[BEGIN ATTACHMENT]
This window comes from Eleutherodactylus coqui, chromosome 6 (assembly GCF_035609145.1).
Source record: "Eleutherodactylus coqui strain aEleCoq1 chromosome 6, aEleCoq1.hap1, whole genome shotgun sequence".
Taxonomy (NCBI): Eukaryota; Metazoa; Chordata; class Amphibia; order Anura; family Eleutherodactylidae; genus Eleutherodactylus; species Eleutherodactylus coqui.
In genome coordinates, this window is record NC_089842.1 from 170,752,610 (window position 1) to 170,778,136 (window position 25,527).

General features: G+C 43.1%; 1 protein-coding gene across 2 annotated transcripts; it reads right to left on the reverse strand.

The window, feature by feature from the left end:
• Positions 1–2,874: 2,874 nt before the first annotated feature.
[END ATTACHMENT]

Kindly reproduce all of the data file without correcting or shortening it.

This window comes from Eleutherodactylus coqui, chromosome 6 (assembly GCF_035609145.1).
Source record: "Eleutherodactylus coqui strain aEleCoq1 chromosome 6, aEleCoq1.hap1, whole genome shotgun sequence".
Taxonomy (NCBI): Eukaryota; Metazoa; Chordata; class Amphibia; order Anura; family Eleutherodactylidae; genus Eleutherodactylus; species Eleutherodactylus coqui.
In genome coordinates, this window is record NC_089842.1 from 170,752,610 (window position 1) to 170,778,136 (window position 25,527).

General features: G+C 43.1%; 1 protein-coding gene across 2 annotated transcripts; it reads right to left on the reverse strand.

The window, feature by feature from the left end:
• Positions 1–2,874: 2,874 nt before the first annotated feature.